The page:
In addition to the series episodes, National Geographic’s Education web site has more resources on how your brain works and, finally, if you’re curious to see how your own brain stacks up, discover your own brain profile at the Interactive Brain Games web site. I highly recommend you watch the episodes first though or you might find you’re not as clever as you thought you were.
I love TEDTalks and I especially enjoyed a talk from the TEDGlobal 2013 event in June. Quoting the site: “You don’t need to plan an exotic trip to find creative inspiration. Just look up, says Gavin Pretor-Pinney, founder of the Cloud Appreciation Society. As he shares charming photos of nature’s finest aerial architecture, Pretor-Pinney calls for us all to take a step off the digital treadmill, lie back and admire the beauty in the sky above.” I highly encourage you to take a breath and enjoy Gavin’s talk for yourself.
As I was watching the video I was reminded of a presentation that I made for a friend a few years ago. He was speaking on the topic of Cloud Computing at the Green Computing Conference. Using PowerPoint 2010, I created a presentation where his content tumbled and flew through the sky. The result was a light and breezy presentation that was unique but professional.
I had the opportunity to show a presentation using this same technique at The Presentation Summit and I noticed admit the ooo’s and ah’s of the audience, it’s a format that makes people smile.
Inspired by Gavin’s talk on clouds, I decided to create and share a Cloudy PowerPoint template. It’s a deceptively simple template but when used correctly really allows you to Wow! your audience. The key is the fade background portion of the Dynamic Content Transitions available in PowerPoint 2010 and 2013. By alternating the cloud background a subtle sense of movement is achieved without conscious awareness by the audience. Like the magician’s redirection trick discussed in a previous blog entry, the “front” portion of the Dynamic Content Transition provides the obvious dynamic movement of the content through the sky. You can learn more about using PowerPoint’s transitions by viewing my tutorial, The Beauty of Transitions in PowerPoint.
The template is shown below, but alas Web Apps cannot display the Dynamic Content Transitions. To view (and use) the template, you’ll need to click on the menu icon (on the navigation bar below), download a copy and run the presentation using the full PowerPoint 2010 or 2013 application. You can also download directly using this link. Directions for using the template are included on the slides.
Enjoy the video, enjoy the template and enjoy watching the clouds.
Many of you may have noticed that animations that run smoothly in PowerPoint 2007 now have a noticeable jerk when played in PowerPoint 2010 and PowerPoint 2013. The good news is there’s a work-around to the problem.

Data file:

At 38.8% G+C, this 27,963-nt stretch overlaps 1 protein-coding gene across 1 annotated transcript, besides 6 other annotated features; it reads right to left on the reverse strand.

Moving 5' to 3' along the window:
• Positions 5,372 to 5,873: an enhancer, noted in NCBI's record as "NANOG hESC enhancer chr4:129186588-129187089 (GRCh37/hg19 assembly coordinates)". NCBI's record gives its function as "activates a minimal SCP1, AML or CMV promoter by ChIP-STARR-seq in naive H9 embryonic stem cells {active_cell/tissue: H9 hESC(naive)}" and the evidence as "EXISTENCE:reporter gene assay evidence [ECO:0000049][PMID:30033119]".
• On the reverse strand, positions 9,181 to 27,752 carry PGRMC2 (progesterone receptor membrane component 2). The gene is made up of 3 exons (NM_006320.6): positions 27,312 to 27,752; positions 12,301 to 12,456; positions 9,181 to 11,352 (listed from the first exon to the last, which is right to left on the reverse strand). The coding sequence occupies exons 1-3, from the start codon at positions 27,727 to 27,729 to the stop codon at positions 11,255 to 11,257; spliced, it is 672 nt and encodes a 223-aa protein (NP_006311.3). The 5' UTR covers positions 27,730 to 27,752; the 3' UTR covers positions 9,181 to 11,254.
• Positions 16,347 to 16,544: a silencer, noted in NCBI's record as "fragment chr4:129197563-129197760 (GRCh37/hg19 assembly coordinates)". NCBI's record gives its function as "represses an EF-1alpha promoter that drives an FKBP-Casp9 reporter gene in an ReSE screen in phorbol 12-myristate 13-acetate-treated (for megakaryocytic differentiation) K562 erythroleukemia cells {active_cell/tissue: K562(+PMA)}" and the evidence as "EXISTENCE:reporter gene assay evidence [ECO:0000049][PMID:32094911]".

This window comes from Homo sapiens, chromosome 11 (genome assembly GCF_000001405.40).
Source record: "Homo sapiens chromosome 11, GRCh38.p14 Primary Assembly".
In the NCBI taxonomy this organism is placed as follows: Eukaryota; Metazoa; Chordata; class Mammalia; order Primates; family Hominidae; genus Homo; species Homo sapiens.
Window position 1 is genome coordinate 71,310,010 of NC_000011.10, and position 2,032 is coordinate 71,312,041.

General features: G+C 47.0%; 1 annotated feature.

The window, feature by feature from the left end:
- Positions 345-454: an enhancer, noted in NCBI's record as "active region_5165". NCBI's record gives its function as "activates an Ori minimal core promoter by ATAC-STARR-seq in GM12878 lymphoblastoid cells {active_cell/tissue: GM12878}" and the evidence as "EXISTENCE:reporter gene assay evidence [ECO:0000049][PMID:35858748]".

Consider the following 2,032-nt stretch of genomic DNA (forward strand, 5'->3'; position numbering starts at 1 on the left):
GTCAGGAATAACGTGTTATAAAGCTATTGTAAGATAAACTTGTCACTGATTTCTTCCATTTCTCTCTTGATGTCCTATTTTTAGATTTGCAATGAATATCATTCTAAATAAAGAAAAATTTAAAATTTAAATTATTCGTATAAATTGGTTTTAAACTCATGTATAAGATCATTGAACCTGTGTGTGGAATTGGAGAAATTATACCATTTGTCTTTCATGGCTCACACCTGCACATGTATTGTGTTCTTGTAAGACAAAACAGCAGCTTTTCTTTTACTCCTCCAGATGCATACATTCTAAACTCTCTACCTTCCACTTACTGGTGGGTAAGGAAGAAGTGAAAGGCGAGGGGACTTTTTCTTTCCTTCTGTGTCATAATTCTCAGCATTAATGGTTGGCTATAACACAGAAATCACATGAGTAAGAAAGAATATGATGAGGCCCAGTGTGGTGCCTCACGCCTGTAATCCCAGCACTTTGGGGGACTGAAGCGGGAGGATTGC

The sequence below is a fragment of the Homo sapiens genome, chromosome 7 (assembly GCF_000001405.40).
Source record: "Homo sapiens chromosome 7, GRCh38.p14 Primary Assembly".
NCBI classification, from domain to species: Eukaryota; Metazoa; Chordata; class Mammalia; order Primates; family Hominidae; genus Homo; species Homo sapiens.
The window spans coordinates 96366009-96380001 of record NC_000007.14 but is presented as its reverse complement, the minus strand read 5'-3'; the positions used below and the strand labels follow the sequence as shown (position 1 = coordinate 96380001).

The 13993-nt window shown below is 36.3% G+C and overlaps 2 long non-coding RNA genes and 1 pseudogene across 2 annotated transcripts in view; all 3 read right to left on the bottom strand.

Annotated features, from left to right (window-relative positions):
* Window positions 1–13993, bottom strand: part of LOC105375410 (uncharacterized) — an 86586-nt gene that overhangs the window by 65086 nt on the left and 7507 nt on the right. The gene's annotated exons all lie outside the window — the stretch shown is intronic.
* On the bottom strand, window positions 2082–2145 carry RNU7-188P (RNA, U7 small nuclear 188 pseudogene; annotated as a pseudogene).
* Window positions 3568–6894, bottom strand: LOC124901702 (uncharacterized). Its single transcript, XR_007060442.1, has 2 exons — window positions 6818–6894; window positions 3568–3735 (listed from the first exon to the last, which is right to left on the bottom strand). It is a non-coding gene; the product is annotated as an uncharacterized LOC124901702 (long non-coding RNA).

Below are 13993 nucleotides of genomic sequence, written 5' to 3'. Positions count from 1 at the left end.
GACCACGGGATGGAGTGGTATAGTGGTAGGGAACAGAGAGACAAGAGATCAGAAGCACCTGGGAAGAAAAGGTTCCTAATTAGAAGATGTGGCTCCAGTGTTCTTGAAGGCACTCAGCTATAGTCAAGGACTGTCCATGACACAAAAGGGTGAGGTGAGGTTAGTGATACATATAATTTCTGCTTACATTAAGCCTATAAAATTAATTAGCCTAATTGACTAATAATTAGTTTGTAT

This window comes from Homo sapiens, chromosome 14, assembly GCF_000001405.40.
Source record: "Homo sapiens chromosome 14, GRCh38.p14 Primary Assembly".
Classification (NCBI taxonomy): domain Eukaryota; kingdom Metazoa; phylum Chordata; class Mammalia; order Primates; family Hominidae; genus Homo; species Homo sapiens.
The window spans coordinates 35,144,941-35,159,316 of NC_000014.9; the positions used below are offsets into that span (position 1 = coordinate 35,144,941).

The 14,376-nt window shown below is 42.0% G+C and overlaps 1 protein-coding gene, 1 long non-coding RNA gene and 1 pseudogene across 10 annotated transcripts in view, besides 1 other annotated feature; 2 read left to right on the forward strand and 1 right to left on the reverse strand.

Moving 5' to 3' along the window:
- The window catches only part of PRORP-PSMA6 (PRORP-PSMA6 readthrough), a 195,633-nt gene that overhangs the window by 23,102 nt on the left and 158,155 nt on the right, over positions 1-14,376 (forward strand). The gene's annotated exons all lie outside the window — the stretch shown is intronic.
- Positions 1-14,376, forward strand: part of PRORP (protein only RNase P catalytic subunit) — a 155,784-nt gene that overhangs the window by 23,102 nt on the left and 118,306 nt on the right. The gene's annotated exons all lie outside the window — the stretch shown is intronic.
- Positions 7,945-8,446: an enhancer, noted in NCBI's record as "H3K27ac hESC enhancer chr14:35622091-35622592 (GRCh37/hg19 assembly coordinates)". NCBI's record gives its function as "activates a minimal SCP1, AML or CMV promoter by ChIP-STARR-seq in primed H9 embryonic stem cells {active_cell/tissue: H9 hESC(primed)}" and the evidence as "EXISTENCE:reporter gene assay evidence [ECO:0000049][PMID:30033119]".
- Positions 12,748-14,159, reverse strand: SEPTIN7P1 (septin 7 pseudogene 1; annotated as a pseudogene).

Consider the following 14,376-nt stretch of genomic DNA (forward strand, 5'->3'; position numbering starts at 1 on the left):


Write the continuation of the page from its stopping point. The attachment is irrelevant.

Both PowerPoint MVPs Troy Chollar and Geetesh Bajaj have published explicit directions on how to apply the work-around to their blogs and, rather than reinvent the wheel, I encourage you to check out their posts:
Many thanks Troy and Geetesh for the posts and Amy, Chris Mahoney and Steve Rindsberg for the work-around.
Don’t feel comfortable editing the registry yourself? Run OfficeOne’s handy SpriteClipping utility. It will automatically make the change if you’re using PowerPoint 2010 or PowerPoint 2013. Make sure PowerPoint is closed before running the utility. Thanks for making it easy for us, Chirag.
Infographics are a hot topic these days, but the truth is infographics have been around for more than 30,000 years. From the first moment a person drew a picture with a stick in the dirt we’ve been using infographics. Infographics are simply images used to tell a story. Those images can be anything from drawings, symbols, photos, charts and even letters of a language. They are all a means to visually communicate.
The key to effective infographics is familiarity to your audience. Consider the petroglyphs found in caves. Some images are easily interpreted, such as the story of a hunt showing stick figures with spears and images of animals. Other images, like spirals and the outlines of hands, are less clear. We can guess what the artist meant, but we can’t really know for sure. Additionally many of these images are drawn very close together or right on top of one another, increasing the difficulty in understanding the message.
The same concept applies to written languages, we must understand the symbol (or letter) and how each symbol is grouped with other symbols to understand the message. Many of the ancient languages did not use spacing which makes it additionally challenging for experts to translate.
When used effectively, infographics are a very powerful medium for telling your story. The right infographic can transcend language barriers allowing your message to be universally understood by all who view it. For example, the image of a happy face is easily recognized globally across all races, cultures, genders and even ages. The smallest child will recognize a happy face even when it’s nothing more than a circle with two dots for eyes and a curved line for the smile.
Familiarity is one of the Gestalt Principles of Perception and, unfortunately, one of the weakest principles. As I’ve illustrated in my narrative, even if the audience is completely familiar with the images and symbols used, the message can become muddied when the principle of proximity is not used correctly. By effectively applying the principles of perception to your infographics you can achieve pragnanz, the perfect clarity of your message. If you aren’t familiar with the Gestalt Principles of Perception, I invite you to view my tutorial, The Gestalt of Slides.
I’ve recently written a series of articles for creating infographics using PowerPoint 2013. Although these articles are specific to techniques in PowerPoint, the methodology is also applicable to other tools.
PowerPoint 2013 Visualizations: Infographics
- Part 1: Creating Data Infographics with Shapes
- Part 2: Creating Data Infographics with Charts and Graphs
- Part 3: Creating Infographics with SmartArt and Apps for Office
- Part 4: Infographics in Motion with Animations, Transitions, Interactivity and Screen Zoom
- Part 5: Combining Infographics to Tell a Story
These articles also introduce you to the Hierarchy of Knowledge and explain how using infographics can transform your data to wisdom.